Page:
We have reached another Cyber Monday, with experts reporting that this holiday weekend is breaking all previous records for online shopping. Early projections were that online purchases would account for 44% of total Christmas sales this year.
Many online sales are going on all week, with free shipping and big discounts. In fact, some ads are promoting an all new "Cyber Week." And yet, shoppers need to take precautions as they surf for deals online.
Time Magazine described how protests and more did not stop shoppers on Black Friday:
Despite protests against Walmart and a national backlash over stores opening for customers on Thanksgiving day, this year’s Black Friday sales hit record-highs both in stores and online.
A record-breaking $1 billion was spent online on Thanksgiving day, according to an analysis by Adobe Systems, which examined 180 million visits to more than 1,000 retail sites. Sales on eBay.com shot up 35% through noon EST compared to the same time last year on Black Friday.
Fifteen thousand people shopped at the Macy’s flagship store on Thanksgiving Day, and Black Friday sales for Amazon UK was the busiest sales day on record.
According to IBM Digital Analytics and USA Today,
Thanksgiving Day website sales jumped 14.3% over 2013. Sales and traffic were driven by mobile phones and tablet use, which accounted for 46% of all Black Friday online traffic.
Walmart racked up more than 500 million Thanksgiving page views, surpass only by the retailer's Cyber Monday traffic last year. ChannelAdvisor, which tracks retail data, said Amazon also was a big winner, with sales up 26% from last year. Electronics retailer Best Buy's website crashed for about an hour Friday morning due to a "concentrated spike in mobile traffic,'' said spokesman Jeff Shelman.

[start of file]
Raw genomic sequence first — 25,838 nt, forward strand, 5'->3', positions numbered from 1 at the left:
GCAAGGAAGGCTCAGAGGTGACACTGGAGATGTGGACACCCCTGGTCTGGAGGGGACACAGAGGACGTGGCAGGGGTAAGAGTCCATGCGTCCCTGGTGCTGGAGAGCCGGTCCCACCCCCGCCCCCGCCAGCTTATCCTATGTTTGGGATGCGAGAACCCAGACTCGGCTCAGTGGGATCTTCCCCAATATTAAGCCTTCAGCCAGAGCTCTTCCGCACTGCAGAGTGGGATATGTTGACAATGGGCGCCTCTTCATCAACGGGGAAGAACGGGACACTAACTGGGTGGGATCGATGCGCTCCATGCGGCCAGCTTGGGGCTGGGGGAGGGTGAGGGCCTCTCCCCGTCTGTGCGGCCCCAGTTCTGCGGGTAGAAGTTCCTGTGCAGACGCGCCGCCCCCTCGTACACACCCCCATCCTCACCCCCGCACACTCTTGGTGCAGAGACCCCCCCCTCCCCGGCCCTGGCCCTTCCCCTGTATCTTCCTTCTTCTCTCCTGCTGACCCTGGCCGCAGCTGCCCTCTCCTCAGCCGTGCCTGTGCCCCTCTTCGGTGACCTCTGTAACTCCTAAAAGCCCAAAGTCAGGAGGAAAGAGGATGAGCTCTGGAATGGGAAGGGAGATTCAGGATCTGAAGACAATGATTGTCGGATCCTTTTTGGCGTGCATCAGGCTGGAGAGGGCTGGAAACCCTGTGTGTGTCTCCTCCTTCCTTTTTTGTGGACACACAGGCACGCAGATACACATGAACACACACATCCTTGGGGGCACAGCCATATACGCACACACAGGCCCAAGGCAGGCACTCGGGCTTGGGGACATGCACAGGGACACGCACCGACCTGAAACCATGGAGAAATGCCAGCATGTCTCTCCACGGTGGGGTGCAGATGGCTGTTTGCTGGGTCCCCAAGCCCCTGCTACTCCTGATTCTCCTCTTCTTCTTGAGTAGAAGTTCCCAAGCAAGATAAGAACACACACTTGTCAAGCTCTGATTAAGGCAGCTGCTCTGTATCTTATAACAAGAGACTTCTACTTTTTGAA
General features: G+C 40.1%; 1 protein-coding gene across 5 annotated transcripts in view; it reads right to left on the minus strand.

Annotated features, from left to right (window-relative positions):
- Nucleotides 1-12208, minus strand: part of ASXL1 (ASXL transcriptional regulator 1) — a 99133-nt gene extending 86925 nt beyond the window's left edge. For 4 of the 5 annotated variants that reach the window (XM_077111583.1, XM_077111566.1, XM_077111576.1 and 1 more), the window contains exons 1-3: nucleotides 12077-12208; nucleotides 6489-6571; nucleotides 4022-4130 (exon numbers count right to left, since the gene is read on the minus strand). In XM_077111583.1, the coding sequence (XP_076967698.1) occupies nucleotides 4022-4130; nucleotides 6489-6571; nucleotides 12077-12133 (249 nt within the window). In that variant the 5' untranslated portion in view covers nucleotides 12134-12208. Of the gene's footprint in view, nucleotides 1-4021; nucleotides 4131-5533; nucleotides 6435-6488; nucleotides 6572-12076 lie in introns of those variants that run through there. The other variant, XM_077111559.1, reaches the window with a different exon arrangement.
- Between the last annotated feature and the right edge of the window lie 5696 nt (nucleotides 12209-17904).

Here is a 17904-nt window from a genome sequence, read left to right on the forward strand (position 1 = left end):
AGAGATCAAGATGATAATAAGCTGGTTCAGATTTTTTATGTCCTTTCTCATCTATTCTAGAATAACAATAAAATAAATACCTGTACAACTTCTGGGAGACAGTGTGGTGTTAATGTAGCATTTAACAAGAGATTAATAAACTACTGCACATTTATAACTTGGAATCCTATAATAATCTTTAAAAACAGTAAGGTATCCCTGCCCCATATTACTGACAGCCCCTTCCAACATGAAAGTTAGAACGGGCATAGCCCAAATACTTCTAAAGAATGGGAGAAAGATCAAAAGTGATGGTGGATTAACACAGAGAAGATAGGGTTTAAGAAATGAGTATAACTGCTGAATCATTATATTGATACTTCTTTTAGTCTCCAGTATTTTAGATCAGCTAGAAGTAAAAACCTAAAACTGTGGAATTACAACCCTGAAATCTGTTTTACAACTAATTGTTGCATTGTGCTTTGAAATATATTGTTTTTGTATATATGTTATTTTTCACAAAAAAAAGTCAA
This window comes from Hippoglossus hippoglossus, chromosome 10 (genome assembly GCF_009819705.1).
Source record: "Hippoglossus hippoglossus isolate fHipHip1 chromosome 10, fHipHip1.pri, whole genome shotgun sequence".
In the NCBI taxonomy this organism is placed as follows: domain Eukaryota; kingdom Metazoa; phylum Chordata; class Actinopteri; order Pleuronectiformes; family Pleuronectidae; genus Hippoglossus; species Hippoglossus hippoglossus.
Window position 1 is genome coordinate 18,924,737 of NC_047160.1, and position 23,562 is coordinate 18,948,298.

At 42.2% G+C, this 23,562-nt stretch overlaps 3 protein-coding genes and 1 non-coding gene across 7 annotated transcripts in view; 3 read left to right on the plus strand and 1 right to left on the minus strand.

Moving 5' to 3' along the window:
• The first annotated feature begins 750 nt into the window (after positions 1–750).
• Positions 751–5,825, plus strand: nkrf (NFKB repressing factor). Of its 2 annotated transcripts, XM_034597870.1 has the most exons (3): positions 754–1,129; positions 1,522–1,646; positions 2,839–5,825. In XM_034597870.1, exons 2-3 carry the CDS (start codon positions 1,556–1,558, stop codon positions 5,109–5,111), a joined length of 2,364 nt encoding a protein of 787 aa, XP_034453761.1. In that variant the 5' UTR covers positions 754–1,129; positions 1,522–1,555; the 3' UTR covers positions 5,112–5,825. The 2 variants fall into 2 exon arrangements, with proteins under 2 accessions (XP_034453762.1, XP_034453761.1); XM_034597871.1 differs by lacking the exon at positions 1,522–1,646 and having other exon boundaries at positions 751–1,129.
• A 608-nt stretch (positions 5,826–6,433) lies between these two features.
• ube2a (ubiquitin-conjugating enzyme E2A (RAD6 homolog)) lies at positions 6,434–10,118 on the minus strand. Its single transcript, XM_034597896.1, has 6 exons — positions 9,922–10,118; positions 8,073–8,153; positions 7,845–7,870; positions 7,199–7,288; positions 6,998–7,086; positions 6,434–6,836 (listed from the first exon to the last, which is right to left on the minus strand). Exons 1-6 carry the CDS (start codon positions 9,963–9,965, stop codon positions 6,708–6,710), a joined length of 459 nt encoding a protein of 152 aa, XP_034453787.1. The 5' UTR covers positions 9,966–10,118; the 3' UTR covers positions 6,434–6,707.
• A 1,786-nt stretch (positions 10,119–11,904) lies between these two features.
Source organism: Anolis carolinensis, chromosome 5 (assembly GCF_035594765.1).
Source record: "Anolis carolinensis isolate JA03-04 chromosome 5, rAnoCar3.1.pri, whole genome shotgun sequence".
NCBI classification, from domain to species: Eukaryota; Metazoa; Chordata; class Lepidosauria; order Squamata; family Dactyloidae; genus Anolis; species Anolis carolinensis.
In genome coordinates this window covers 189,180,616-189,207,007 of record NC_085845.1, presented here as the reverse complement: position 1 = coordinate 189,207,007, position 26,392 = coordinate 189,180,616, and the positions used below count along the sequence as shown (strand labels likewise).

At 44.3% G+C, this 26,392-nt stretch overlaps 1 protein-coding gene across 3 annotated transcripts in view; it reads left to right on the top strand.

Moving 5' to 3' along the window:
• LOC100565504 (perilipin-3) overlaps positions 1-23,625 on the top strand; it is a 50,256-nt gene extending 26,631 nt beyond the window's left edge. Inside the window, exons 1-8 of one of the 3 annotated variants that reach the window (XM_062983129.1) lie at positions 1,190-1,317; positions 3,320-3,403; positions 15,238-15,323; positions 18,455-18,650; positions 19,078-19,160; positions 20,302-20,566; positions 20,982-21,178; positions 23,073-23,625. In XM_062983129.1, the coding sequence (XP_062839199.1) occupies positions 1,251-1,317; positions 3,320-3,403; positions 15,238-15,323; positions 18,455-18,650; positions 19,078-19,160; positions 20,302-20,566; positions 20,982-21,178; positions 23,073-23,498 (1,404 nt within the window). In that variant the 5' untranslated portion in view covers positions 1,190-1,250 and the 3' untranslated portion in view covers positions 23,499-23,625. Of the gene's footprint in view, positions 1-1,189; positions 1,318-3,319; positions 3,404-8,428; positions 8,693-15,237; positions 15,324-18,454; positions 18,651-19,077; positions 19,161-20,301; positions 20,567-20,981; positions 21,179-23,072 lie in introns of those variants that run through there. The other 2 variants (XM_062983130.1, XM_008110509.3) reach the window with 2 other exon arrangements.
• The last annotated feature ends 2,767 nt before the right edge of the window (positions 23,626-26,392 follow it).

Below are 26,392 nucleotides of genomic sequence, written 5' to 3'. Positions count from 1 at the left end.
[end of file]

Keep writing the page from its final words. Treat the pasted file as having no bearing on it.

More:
Major news sources were full of advice such as this Tablet Buying Guide from USA Today being one example.
And we’ve only just begun. Cyber Monday is next, and here are a few Cyber Monday online guides:
2) ABC News’ 7 Super Cyber Monday Travel Deals – Who says special online codes can’t really lower prices?
3) CyberMonday.com - There are even websites that totally focus on special Thanksgiving weekend cyber deals.
Avoiding Online Scams This Holiday Season
So how can you be safe in cyberspace while you are saving money?
My first tip for safe online shopping flows from name recognition. Simply stated, know who you’re dealing with. This means ensuring that web addresses that you are connecting to are, in fact, actually the companies that are reputable and the names you trust. Reputation matters even more online, so make sure that the web address (URL) is safe and actually goes to the website for the company you know.
The corollary to this tip is that deals that seem too good to be true, from companies that you’ve never heard of, should be treated with suspicion.
USA Today offers these tips to shopping safely online. Three of my favorites include:
Phone facts: Your bank will never call and ask you to give them your account information. But scammers do. T
Wherefore your Wi-Fi: It's tempting to make use of free Wi-Fi when you're out and about, but be cautious. Sometimes it's the store but sometimes it's cybercriminals providing the service. When in doubt, check and make sure the Wi-Fi really is set up by the business you're in.